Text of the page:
By Celia Llopis-Jepsen
Original Source: cjonline.com
Standing in a room at Hayden High School this past month, secretary Linda Donnelly lifted the hair of 18-year-old senior Gabby Marmon, piling it on her head.
Separating a small collection of strands from the rest of Marmon’s hair, Donnelly took a pair of sterilized scissors and snipped near the scalp.
Next the strands went into a delicate foil wrapper, then into an envelope and plastic packaging that Marmon and the dean of students, Michael Monaghan, sealed and marked to ensure the sample was labeled correctly.
For more than a year, Hayden has tested students for drug use. Once a month, the school takes hair samples from a pool of students randomly selected by a drug-testing company called Psychemedics.
“I think it’s a good deterrent against drugs,” Marmon said after helping demonstrate the process.
Monaghan agrees. In the program’s first year, the 2012-13 school year, only about 2 percent of drug tests came back positive. That, he says, is great news, because about 18 percent of Hayden’s students reported using illegal substances in a survey before the program started.
“It’s in the best interests of our kids and our school,” he said.
The idea behind launching the drug tests, which cost $39 per sample, wasn’t only to set up a deterrent, says Monaghan, but also to give students an easy reason to say “no” when confronted with peer pressure.
Meanwhile, in cases of positive results, the school contacts parents and refers the student for an evaluation by drug prevention professionals. The student is also barred from participating in or attending the school’s extracurricular activities for a month.
Student council president Ryan Spellman, 17, said students sometimes feel nervous about the tests.
“I was scared to death the results would get mixed up,” the senior said. “I didn’t understand the process.”
Now, he says, he thinks the comfort level has increased for many students.
Principal Mark Madsen said that before the school introduced its program, administrators looked at eight schools in Kansas and other states that were already conducting drug tests.
In the end, Hayden chose hair tests over another common option, urinalysis.
“We felt this was the least intrusive and easiest to do,” Madsen said.
Additionally, urine tests only identify drug use within the past few days, while hair tests can ferret out a wide variety of substances going back as far as three months, he said.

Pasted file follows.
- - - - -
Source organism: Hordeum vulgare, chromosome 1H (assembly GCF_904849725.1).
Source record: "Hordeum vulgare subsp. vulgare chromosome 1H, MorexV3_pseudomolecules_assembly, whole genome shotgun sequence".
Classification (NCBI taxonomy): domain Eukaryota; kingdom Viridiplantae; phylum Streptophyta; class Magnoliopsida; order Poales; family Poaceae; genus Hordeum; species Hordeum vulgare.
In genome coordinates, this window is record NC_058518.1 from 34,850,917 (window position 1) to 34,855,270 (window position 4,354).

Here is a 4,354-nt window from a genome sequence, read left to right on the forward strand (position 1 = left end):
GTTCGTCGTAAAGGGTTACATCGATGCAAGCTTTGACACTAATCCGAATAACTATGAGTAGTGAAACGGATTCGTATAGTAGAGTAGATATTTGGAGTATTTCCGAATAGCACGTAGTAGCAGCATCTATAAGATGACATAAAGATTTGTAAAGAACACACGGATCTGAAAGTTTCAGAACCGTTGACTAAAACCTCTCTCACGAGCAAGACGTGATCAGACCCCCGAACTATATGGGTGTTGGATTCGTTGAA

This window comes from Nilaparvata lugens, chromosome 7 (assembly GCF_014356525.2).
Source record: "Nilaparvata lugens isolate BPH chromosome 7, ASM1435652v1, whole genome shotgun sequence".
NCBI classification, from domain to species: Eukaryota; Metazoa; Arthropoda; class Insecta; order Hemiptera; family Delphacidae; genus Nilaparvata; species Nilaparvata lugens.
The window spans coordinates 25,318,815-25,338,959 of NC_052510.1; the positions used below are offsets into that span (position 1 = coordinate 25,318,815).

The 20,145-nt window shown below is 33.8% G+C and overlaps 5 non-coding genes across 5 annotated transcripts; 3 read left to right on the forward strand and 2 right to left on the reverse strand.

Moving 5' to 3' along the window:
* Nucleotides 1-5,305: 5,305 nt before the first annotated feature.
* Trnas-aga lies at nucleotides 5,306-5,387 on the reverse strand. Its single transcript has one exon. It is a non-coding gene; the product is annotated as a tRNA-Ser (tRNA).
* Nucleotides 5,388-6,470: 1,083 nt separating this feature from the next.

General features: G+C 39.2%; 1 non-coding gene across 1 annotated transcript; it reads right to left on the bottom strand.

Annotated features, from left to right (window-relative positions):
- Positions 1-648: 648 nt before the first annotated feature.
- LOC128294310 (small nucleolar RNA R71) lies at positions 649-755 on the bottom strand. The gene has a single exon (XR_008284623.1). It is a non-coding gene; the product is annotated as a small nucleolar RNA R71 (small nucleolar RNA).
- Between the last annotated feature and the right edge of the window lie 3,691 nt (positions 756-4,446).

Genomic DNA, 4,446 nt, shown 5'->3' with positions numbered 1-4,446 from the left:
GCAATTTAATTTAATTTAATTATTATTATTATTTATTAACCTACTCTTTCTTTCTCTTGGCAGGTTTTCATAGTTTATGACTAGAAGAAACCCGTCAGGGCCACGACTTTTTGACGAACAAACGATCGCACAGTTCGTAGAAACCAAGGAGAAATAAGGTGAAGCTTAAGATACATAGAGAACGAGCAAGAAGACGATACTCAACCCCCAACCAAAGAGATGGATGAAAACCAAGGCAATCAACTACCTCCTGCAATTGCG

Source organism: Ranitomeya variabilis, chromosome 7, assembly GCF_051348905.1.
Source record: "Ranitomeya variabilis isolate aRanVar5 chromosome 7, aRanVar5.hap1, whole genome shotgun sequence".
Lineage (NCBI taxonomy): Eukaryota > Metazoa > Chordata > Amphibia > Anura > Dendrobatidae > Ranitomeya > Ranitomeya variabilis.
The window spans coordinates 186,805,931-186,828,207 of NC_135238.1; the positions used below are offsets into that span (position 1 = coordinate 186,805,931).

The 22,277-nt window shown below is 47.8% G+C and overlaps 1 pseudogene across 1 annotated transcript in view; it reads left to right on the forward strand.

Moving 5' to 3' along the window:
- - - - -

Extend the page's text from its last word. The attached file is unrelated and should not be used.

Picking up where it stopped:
Monaghan said a “large number” of the school’s students are tested but declined to say how many per month. The school doesn’t want students to start calculating their odds of being tested. Some students were tested two or three times last year, while others weren’t tested at all.
“They know it’s random,” Monaghan said. “That’s sort of how we’ve been advised to do the program.”
Monaghan and Madsen say some parents and students have had concerns about the program. Before launching the program, the school sought their input through surveys. About 90 percent of parents and 80 percent of students supported the program.
Since then, Monaghan says, parent concerns have dissipated, and they also can request to be present when their child is tested.
Students, meanwhile, can decline to provide a sample, but under the school’s policy, doing so is treated the same as testing positive.
Monaghan says it is too early to know the long-term effects of the program, but he is optimistic.
Only 3.6 percent of the school’s students reported drug use in a more recent survey, down from the previous figure of 18 percent.
Moreover, Monaghan said, students seem more focused. In the program’s first year, he said, the school saw excellent student performance in terms of academics, sports, community service and other activities.
“Achievement last year was at an all-time high,” he said. “I would say there’s a link.”
Celia Llopis-Jepsen can be reached at (785) 295-1285 or firstname.lastname@example.org.
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